Prime Minister Julia Gillard reacts to Mr Pyne's outburst Photo: Andrew Meares
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The front bench.

Government ministers L to R Jason Clare Mark Butler Bill Shorten and Brendan O'Connor
Government ministers L to R Jason Clare Mark Butler Bill Shorten and Brendan O'Connor Photo: Andrew Meares

The numbers men convene.

 

Leader of the House Anthony Albanese and Chief Government Whip Joel Fitzgibbon
Leader of the House Anthony Albanese and Chief Government Whip Joel Fitzgibbon Photo: Andrew Meares
Andrew Meares dinkus 30 January 2013

I'll hand over the photographer Andrew Meares for Photos Without Notice.

The government just wants you to know it is most definitely pro babies.

 

Workplace minister Bill Shorten with Scarlett Parr at an early childhood wages announcement
Workplace minister Bill Shorten with Scarlett Parr at an early childhood wages announcement Photo: Andrew Meares

And that's Question Time for another day.

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Love you Tony.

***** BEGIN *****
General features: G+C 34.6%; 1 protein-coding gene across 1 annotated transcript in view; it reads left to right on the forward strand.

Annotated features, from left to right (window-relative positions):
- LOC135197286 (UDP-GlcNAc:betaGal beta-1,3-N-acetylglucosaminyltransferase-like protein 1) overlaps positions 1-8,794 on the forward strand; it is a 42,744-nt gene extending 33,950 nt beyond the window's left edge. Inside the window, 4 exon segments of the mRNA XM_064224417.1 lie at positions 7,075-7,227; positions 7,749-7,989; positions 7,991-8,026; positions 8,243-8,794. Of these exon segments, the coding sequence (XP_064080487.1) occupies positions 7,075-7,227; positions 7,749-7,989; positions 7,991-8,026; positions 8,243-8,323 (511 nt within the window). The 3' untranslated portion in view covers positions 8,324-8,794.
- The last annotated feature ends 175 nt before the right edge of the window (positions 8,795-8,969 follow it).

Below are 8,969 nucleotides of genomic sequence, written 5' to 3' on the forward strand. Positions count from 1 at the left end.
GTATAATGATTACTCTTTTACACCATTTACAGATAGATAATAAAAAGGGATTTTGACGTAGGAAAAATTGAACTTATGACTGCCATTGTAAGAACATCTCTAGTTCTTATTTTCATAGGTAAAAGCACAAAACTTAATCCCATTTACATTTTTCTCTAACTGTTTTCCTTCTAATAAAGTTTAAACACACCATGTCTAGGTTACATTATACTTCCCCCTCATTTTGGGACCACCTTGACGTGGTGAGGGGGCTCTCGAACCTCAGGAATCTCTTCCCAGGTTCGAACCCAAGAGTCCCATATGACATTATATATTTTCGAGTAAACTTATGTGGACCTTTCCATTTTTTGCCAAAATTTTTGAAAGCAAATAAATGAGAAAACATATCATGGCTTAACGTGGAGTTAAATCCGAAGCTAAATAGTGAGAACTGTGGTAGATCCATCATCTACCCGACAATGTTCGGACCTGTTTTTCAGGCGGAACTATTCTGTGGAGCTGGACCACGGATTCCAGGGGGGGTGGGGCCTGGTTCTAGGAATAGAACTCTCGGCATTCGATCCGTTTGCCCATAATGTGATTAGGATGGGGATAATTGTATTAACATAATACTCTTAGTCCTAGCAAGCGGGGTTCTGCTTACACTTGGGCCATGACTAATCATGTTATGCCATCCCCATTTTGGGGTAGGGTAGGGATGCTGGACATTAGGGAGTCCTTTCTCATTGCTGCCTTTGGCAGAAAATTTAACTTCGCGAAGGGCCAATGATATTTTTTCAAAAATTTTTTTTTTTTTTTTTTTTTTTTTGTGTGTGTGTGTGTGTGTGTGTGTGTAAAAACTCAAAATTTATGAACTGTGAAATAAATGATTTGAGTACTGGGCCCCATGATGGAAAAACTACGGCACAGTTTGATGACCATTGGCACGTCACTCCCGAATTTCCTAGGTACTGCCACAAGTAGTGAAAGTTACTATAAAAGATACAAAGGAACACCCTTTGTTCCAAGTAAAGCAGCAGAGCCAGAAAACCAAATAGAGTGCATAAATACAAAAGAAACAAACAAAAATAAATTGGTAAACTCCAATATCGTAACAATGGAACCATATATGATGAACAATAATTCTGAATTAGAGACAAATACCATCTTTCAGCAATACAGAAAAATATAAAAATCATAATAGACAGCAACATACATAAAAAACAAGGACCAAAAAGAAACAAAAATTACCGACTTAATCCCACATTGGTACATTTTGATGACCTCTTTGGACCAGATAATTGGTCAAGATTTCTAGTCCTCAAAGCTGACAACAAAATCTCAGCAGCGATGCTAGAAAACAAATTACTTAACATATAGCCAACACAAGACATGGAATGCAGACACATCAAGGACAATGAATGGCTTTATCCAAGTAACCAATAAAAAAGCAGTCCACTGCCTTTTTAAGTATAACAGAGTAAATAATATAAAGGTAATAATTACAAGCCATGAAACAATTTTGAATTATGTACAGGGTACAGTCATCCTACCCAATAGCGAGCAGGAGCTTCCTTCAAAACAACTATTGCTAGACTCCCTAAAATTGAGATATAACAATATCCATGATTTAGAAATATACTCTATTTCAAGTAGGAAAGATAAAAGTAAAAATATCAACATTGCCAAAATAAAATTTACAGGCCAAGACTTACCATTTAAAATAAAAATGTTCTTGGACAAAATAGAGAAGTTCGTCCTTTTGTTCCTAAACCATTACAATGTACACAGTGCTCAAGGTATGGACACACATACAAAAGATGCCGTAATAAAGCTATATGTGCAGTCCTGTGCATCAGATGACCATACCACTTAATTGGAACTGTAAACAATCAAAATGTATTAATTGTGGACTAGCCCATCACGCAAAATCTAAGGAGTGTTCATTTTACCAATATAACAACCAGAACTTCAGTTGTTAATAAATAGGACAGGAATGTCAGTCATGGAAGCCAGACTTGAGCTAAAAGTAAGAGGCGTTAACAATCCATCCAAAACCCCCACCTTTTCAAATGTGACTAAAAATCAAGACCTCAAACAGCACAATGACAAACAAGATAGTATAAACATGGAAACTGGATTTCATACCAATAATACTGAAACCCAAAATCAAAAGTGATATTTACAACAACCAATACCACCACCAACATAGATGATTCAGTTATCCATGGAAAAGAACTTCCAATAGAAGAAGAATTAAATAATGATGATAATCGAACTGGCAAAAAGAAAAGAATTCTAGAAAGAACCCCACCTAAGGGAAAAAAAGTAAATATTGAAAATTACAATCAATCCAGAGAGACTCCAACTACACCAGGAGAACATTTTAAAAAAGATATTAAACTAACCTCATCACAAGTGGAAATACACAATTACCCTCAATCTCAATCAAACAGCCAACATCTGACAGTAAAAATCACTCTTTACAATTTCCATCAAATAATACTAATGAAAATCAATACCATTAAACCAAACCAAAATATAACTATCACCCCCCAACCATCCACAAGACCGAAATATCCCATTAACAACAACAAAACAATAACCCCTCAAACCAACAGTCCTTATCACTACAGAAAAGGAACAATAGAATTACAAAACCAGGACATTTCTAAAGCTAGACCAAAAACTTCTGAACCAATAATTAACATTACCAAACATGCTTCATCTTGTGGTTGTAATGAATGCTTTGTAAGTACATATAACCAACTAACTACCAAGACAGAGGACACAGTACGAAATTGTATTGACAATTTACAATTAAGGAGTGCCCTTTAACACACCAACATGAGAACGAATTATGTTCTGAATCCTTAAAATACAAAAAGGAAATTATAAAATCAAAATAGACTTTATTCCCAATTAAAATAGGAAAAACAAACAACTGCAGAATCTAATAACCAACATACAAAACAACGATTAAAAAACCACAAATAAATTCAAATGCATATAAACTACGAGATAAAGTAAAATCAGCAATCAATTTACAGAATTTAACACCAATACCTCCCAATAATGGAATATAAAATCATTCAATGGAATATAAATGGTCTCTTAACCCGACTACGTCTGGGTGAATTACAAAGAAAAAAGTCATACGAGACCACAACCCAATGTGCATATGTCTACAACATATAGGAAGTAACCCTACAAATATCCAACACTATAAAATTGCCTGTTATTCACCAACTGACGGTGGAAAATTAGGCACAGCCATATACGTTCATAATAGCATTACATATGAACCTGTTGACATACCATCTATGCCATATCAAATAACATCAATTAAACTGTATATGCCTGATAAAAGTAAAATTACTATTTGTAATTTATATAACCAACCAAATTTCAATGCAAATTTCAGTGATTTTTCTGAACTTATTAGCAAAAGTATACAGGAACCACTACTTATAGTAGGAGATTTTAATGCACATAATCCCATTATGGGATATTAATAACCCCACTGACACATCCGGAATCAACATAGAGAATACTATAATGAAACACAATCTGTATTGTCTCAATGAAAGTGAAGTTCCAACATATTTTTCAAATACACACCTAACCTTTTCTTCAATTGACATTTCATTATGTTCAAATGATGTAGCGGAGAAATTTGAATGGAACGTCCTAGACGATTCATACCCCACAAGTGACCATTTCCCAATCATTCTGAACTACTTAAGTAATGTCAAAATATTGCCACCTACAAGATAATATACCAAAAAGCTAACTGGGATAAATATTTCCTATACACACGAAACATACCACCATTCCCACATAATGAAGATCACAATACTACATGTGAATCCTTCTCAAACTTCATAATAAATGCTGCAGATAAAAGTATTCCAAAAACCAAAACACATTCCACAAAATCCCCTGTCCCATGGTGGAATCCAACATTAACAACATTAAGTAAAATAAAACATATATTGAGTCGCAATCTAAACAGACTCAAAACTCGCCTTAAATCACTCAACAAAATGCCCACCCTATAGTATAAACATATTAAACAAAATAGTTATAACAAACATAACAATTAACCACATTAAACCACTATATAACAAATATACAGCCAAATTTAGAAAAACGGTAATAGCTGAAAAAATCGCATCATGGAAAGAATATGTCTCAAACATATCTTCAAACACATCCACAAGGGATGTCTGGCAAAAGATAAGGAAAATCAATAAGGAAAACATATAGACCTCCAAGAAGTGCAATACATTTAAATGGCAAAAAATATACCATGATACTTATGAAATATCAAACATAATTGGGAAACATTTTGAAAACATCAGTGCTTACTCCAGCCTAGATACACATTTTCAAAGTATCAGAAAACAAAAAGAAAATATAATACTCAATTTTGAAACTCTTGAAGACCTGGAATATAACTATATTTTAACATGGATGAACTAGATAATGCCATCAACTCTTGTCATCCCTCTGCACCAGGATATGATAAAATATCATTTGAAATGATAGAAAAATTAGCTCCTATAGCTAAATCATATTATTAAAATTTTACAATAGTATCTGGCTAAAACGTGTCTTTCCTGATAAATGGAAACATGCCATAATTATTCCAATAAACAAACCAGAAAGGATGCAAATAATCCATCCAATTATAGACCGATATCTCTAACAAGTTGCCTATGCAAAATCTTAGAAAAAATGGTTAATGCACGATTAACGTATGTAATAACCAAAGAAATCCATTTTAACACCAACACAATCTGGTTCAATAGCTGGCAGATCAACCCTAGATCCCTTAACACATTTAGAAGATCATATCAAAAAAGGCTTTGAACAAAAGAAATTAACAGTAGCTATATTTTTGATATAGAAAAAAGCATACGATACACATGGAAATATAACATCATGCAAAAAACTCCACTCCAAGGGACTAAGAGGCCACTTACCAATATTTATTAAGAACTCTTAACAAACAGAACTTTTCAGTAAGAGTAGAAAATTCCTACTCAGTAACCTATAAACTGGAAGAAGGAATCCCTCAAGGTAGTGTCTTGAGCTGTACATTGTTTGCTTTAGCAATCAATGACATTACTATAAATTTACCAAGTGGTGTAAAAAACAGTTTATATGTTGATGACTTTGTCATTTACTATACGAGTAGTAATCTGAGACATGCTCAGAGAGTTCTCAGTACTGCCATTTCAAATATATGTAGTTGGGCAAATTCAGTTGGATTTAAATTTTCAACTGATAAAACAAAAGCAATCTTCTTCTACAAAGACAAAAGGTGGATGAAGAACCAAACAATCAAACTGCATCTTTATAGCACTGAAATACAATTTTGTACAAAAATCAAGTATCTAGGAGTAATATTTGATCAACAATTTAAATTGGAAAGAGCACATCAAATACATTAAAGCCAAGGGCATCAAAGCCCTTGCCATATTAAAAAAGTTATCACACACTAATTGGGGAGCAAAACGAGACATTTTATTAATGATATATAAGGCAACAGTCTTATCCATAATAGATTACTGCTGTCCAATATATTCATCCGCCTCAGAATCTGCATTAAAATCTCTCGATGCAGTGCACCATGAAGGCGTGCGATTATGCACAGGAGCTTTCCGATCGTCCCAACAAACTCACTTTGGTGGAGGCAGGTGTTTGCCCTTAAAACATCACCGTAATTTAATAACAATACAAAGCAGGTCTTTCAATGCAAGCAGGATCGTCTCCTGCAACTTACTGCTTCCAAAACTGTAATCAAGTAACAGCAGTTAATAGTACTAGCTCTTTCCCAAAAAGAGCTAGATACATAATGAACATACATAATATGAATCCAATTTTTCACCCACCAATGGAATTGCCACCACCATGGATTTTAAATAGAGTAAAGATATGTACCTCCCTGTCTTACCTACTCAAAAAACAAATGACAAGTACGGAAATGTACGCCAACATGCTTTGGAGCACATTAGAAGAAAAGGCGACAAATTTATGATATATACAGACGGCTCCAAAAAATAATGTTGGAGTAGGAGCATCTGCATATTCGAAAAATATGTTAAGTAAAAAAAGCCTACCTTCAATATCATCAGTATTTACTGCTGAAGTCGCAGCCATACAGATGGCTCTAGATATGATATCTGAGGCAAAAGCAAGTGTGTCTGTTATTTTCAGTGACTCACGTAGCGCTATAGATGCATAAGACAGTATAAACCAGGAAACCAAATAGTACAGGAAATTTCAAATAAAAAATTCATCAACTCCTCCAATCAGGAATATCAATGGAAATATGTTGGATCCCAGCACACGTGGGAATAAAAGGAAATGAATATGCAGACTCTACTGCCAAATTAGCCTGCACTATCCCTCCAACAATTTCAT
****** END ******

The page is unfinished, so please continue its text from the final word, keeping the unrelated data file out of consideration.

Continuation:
Prime Minister Julia Gillard during Question Time
Prime Minister Julia Gillard during Question Time Photo: Alex Ellinghausen

Manager of opposition business, Christopher Pyne, is thrown out of Question Time following the previous exchange.

He is quickly followed by Liberal MP Jamie Briggs.

"Up goes the IQ of the chamber," snarls the Minister for Workplace Relations, Bill Shorten.

 

 

Manager of Opposition Business Christopher Pyne is ejected from the chamber during Question Time
Manager of Opposition Business Christopher Pyne is ejected from the chamber during Question Time Photo: Andrew Meares

The PM fires back.

If the election is a choice between "a strong fiesty woman and a policy weak man" then "I will win".

The Opposition's manager of business, Christopher Pyne, accuses the PM of saying "misogynist Tony is back" under her breath.

The PM apologises to Mr Abbott if he is "upset".

 

 

 

Prime Minister Julia Gillard during Question Time